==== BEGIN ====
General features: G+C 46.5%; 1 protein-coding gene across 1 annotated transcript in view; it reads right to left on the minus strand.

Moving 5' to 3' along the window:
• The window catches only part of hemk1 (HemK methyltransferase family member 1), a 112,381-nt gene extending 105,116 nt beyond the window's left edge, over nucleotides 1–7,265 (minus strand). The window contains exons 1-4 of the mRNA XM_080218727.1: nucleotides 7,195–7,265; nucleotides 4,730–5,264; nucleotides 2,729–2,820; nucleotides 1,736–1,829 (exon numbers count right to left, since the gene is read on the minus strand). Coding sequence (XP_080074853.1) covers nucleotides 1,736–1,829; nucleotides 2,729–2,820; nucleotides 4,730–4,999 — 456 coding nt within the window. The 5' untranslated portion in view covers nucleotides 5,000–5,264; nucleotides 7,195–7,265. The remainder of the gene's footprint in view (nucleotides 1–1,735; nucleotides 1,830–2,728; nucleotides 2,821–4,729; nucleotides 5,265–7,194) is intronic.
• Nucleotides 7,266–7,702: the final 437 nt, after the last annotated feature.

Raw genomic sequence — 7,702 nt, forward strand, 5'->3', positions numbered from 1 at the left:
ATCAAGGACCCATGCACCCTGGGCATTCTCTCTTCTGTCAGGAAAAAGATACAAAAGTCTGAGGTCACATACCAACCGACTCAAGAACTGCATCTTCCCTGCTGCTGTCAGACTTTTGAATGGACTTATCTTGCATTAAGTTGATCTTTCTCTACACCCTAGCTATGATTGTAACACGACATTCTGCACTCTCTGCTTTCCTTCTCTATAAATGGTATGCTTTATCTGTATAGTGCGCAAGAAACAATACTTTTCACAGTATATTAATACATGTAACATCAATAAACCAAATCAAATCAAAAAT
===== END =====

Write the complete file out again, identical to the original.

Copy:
General features: G+C 46.5%; 1 protein-coding gene across 1 annotated transcript in view; it reads right to left on the minus strand.

Moving 5' to 3' along the window:
• The window catches only part of hemk1 (HemK methyltransferase family member 1), a 112,381-nt gene extending 105,116 nt beyond the window's left edge, over nucleotides 1–7,265 (minus strand). The window contains exons 1-4 of the mRNA XM_080218727.1: nucleotides 7,195–7,265; nucleotides 4,730–5,264; nucleotides 2,729–2,820; nucleotides 1,736–1,829 (exon numbers count right to left, since the gene is read on the minus strand). Coding sequence (XP_080074853.1) covers nucleotides 1,736–1,829; nucleotides 2,729–2,820; nucleotides 4,730–4,999 — 456 coding nt within the window. The 5' untranslated portion in view covers nucleotides 5,000–5,264; nucleotides 7,195–7,265. The remainder of the gene's footprint in view (nucleotides 1–1,735; nucleotides 1,830–2,728; nucleotides 2,821–4,729; nucleotides 5,265–7,194) is intronic.
• Nucleotides 7,266–7,702: the final 437 nt, after the last annotated feature.

Raw genomic sequence — 7,702 nt, forward strand, 5'->3', positions numbered from 1 at the left:
ATCAAGGACCCATGCACCCTGGGCATTCTCTCTTCTGTCAGGAAAAAGATACAAAAGTCTGAGGTCACATACCAACCGACTCAAGAACTGCATCTTCCCTGCTGCTGTCAGACTTTTGAATGGACTTATCTTGCATTAAGTTGATCTTTCTCTACACCCTAGCTATGATTGTAACACGACATTCTGCACTCTCTGCTTTCCTTCTCTATAAATGGTATGCTTTATCTGTATAGTGCGCAAGAAACAATACTTTTCACAGTATATTAATACATGTAACATCAATAAACCAAATCAAATCAAAAAT